Good Morning Greetings to all you Nature Marvelers,
I know that you too have witnessed Nature’s eagerness to heal herself and felt that awe of her life force strength. Currently I have a front seat to admire her healing display, because every Sunday I work with BEST, who you met in my prior post. Our month long restoration efforts are already sprouting amazing results! The big willows bushes are sending out new growth where we cleared off the invasive vines. New willow shots are exploding out of the soil where we removed invasive intruders. The native Smartweed and Heal-all plants are celebrating their newly available sun-kissed space with blossoms and vigorous growth. The Box Elder and Cottonwood tree branches now stretch upward, no longer smothered and weighed down by the heavy German vines. The best part is that I get to share these Nature discoveries with the BEST, a group of residents and houseless people, coming together to help Nature heal herself. And you may enjoy reading how and why her life force weaves through my volunteer élan…
Jenn and I were on a San Lorenzo River bird walk. We both commented on the lack of birds on the water and in the bank vegetation, which allowed our conversation to flourish, spiced with our previous bird observations and anecdotes. We meandered onto the Water St. bridge to scan the river from a higher perspective. This turned out to be a brilliant idea, because right below us a PIED-billed GREBE was extra busy diving a lot. It would come up and swim over to an area in the tule, stayed there a few moments and then return to its diving action. That behavior made me wonder if there was a nest in the reeds. We scoped that location for quite a while until we found the nest!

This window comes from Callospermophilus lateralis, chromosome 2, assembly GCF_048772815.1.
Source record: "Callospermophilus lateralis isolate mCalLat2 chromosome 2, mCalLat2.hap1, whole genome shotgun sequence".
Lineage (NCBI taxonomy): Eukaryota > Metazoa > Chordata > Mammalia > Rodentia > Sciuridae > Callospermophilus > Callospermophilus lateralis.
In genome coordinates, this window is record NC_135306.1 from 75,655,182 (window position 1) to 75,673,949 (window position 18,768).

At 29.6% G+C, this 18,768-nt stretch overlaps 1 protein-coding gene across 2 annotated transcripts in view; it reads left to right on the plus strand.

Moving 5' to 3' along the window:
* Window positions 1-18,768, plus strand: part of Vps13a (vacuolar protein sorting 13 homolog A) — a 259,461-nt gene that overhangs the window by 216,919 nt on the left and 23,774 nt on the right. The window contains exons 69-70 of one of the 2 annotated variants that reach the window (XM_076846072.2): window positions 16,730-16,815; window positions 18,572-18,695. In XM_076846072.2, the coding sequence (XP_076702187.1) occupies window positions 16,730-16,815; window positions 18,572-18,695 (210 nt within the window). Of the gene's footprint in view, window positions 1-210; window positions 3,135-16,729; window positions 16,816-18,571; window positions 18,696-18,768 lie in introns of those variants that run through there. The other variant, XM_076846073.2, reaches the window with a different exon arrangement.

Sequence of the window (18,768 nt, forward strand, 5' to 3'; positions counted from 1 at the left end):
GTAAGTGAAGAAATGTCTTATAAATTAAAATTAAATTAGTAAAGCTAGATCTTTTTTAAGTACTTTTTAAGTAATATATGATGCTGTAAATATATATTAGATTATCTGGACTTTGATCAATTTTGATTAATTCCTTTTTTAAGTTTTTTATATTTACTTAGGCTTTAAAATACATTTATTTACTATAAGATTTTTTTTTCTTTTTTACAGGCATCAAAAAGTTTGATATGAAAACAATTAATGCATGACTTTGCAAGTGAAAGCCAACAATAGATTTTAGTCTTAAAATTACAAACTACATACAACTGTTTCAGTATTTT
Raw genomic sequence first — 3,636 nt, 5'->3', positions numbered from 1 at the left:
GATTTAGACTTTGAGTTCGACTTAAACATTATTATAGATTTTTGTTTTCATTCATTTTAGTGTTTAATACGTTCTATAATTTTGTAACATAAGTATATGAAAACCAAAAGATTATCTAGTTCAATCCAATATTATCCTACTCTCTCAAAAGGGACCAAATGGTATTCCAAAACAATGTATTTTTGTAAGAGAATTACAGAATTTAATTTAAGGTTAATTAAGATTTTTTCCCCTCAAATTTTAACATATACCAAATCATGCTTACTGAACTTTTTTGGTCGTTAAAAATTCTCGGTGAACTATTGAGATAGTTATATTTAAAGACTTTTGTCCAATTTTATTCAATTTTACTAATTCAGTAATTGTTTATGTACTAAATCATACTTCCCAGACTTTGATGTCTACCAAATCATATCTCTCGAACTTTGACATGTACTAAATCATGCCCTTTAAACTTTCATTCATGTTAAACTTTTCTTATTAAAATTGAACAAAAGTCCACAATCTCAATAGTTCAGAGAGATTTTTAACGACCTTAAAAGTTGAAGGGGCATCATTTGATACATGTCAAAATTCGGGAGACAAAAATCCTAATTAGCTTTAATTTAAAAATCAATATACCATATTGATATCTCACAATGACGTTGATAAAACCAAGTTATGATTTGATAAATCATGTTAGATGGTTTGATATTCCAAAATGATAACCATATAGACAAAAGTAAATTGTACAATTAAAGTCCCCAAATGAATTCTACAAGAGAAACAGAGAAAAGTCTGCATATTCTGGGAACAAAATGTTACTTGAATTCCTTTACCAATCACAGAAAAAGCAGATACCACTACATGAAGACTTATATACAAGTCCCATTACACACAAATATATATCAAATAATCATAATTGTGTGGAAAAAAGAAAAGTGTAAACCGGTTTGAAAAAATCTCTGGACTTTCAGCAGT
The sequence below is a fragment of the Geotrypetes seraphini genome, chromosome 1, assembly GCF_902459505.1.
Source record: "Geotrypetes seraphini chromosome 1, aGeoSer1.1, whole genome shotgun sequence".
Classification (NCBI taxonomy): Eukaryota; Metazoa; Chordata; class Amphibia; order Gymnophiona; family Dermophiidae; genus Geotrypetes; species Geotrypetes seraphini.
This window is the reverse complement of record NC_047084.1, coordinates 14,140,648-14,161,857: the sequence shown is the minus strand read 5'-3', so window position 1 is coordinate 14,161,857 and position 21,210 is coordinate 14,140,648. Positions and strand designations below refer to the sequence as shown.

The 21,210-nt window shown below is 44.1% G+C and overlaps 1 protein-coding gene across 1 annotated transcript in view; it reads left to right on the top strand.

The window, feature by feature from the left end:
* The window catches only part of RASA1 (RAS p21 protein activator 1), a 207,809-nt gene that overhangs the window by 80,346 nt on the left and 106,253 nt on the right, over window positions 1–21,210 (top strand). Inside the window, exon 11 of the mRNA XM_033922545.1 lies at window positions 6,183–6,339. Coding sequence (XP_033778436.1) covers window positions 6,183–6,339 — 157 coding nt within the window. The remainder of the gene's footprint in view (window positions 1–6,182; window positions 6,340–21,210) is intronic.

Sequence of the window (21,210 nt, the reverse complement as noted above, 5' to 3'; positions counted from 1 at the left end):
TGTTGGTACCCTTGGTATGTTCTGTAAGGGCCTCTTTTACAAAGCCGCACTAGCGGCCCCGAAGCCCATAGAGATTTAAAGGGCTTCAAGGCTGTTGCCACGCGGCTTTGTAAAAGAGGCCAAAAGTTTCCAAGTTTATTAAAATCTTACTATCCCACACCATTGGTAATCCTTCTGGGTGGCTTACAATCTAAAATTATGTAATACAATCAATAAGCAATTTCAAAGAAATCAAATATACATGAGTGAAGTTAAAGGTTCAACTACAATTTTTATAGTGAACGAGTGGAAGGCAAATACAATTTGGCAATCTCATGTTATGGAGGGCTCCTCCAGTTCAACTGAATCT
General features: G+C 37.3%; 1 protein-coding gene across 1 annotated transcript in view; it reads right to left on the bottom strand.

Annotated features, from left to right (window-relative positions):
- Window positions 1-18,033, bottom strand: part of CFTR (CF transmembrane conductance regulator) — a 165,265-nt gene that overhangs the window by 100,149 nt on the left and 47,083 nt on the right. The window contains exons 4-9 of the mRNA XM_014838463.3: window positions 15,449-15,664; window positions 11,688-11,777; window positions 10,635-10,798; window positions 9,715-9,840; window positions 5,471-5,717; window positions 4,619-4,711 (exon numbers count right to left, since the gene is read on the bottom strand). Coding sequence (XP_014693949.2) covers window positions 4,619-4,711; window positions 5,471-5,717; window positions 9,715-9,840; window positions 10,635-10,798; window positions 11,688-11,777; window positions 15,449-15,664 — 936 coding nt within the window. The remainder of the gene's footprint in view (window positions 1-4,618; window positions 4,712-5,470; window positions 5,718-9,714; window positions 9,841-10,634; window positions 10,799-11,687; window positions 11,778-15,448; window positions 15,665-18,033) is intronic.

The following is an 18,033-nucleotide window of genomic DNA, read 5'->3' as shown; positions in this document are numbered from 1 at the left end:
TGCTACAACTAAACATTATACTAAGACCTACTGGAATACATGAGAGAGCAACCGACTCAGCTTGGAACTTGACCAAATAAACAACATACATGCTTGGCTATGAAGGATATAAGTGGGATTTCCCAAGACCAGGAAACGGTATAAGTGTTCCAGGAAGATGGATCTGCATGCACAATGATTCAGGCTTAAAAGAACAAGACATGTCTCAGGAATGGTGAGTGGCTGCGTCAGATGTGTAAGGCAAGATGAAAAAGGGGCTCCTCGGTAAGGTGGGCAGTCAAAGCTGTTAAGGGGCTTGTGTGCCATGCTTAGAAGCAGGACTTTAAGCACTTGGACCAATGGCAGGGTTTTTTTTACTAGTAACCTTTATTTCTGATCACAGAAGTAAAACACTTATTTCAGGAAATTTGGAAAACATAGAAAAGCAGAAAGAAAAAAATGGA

Jenn discovered the chicks next to the parent while I was still only spotting the parent in the nest. Finally I caught sight of 1 chick, which thrilled me to the moon and back. In the meantime Jenn was counting: ‘there are 2, no 3~ wait! there is an other one and look there is an unhatched egg in the nest!!’ By this time we were both so excited by this surprise discovery that we must have been quite a sight for the people driving by: 2 women laughing wildly, cherishing our find and then stare motionless down the bridge with our mono and binoculars. We were impressed by the parents’ foresight of arranging a private, sheltered pool for their chicks, safely closed off with some reeds. The little ones practiced there for their future life by leaving the nest, swim around timidly and face the ordeal of climbing back in.
We watched the parent feed a hatchling, who was practically crawling into the feeder’s beak. We thought that we saw 4 baby PIED-billed GREBES. But when Jenn returned the next day to take more pics she discovered there were actually 6 thanks to her great camera. She also got to watch the parent push the unhatched egg out of the nest. I mention quite often that the river loves to present unexpected surprises. Now I rest my case based on our great encounter with family PIED-billed GREBE…
Our 8/21 Estuary Project work day is a great opportunity to support Jasmine Rosales Castillo’s ‘Climate action corps fellow’ Project. In her own words she describes why this is a special occasion: “It is incredibly important for people in our community to come together to work on projects such as planting trees. This tree planting event is a perfect way to unite the community as we work together to mitigate climate change; even one tree makes a huge difference. I was always taught that one small action can make a huge difference, now imagine the impact we could do if we all worked together.” So come & support of the tree planting event of this young UCSC student on 8/21 from 9am- 12am across from Jessie St. Marsh.
The river and Nature’s life force send you invigorating cheer~ jane